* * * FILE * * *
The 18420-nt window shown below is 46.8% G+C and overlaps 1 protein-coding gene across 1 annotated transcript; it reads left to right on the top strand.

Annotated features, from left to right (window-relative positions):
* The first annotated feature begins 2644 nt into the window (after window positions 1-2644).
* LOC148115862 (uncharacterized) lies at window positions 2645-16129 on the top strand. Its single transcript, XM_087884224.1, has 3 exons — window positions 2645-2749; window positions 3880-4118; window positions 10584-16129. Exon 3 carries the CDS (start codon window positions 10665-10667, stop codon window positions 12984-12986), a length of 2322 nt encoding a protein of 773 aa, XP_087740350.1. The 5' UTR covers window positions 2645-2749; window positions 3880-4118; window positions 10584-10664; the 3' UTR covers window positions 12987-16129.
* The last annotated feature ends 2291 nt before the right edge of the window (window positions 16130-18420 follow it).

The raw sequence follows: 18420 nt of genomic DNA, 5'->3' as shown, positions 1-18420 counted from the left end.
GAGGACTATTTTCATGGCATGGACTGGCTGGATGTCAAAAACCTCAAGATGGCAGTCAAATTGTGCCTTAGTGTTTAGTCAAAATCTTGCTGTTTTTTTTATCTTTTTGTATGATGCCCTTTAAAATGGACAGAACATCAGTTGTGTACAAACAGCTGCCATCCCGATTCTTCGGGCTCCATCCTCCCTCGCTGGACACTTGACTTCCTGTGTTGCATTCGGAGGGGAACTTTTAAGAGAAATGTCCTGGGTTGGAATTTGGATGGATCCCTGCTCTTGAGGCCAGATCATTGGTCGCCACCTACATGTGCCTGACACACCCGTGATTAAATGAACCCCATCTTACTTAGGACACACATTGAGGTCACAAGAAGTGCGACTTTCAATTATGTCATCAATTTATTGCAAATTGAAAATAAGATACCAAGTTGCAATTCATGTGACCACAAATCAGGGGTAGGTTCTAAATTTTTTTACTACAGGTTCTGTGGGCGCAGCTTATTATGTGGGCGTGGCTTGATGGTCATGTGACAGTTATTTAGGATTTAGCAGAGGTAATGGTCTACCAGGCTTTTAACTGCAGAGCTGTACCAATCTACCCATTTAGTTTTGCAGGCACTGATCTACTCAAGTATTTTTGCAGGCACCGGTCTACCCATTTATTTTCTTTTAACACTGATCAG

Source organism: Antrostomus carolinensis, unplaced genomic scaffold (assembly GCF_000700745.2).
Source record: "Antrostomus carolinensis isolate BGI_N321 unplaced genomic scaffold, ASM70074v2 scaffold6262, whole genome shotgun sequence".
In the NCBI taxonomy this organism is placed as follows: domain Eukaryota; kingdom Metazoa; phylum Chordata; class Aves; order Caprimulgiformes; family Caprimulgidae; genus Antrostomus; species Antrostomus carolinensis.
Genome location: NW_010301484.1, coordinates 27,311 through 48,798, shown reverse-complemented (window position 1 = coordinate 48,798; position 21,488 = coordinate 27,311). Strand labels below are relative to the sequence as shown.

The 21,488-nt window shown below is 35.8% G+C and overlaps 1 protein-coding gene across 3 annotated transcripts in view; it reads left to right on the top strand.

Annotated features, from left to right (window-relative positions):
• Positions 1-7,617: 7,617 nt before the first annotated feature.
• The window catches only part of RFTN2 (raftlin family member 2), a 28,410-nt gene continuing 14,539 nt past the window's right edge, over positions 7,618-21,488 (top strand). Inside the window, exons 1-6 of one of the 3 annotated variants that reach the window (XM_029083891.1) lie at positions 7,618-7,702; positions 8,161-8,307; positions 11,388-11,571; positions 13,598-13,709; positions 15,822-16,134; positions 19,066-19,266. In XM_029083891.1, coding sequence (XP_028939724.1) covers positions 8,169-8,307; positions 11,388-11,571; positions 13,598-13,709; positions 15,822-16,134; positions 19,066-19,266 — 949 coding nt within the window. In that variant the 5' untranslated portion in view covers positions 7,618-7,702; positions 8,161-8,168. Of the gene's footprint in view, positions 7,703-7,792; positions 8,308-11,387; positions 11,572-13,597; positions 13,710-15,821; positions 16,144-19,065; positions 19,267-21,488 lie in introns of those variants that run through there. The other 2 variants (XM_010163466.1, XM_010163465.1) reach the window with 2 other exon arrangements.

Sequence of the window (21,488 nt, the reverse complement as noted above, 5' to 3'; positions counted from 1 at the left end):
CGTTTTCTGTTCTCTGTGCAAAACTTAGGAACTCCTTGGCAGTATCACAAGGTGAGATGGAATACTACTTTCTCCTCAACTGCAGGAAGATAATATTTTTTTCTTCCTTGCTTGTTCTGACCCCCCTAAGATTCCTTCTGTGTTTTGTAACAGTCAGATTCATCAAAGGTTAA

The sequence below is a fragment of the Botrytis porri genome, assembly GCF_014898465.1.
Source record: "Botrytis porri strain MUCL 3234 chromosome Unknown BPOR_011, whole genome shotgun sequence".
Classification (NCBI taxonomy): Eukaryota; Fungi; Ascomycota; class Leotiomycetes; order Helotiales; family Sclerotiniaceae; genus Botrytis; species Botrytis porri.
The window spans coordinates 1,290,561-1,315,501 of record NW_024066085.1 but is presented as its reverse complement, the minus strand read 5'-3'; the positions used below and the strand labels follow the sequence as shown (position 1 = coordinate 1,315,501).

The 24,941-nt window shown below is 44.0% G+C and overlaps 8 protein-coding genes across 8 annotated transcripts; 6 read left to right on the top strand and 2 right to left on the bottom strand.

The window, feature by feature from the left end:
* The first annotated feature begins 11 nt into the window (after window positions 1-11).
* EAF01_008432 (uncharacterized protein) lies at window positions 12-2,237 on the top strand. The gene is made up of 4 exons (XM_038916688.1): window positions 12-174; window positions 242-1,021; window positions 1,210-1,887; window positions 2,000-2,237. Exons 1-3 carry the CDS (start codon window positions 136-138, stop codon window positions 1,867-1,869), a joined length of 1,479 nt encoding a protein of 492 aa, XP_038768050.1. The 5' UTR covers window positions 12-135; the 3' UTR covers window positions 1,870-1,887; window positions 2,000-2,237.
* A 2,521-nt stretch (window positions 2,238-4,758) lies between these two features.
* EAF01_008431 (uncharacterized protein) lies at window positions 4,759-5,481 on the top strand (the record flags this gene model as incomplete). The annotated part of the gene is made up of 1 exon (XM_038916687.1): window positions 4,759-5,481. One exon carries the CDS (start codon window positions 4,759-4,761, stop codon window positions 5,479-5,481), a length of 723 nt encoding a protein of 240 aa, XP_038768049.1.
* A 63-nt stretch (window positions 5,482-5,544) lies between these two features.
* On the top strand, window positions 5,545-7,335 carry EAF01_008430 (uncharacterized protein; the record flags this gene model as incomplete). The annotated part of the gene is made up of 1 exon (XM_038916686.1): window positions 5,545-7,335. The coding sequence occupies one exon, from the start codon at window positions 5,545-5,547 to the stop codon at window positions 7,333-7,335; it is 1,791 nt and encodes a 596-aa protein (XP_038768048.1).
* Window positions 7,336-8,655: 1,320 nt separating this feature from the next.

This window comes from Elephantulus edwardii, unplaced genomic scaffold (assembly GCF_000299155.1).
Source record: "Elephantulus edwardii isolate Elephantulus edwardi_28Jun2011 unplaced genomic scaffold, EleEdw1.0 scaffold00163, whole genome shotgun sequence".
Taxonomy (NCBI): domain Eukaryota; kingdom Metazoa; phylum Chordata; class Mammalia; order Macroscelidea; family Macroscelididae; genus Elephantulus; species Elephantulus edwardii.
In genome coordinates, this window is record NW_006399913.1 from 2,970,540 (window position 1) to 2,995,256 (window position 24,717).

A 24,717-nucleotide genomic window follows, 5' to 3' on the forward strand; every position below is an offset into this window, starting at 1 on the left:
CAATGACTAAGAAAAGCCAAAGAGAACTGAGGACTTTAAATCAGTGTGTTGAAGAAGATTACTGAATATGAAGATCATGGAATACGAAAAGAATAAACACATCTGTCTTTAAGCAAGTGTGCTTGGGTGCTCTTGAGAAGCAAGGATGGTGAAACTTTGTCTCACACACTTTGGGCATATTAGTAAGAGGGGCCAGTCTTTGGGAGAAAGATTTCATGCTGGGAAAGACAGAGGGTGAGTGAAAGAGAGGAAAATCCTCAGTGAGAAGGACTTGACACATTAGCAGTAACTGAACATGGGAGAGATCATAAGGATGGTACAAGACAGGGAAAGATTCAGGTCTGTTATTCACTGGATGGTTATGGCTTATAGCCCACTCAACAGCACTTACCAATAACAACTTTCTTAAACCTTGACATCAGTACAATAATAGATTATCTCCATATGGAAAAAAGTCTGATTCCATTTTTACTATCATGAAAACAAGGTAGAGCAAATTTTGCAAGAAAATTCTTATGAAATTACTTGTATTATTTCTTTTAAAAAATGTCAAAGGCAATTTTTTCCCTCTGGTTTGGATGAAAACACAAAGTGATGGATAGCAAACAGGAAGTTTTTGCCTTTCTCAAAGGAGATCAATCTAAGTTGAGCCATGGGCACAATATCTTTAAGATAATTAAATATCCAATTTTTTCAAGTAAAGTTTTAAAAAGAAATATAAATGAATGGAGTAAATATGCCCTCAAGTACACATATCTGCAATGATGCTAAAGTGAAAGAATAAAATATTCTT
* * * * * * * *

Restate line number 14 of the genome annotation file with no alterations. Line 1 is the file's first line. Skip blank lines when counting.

• Positions 1-7,617: 7,617 nt before the first annotated feature.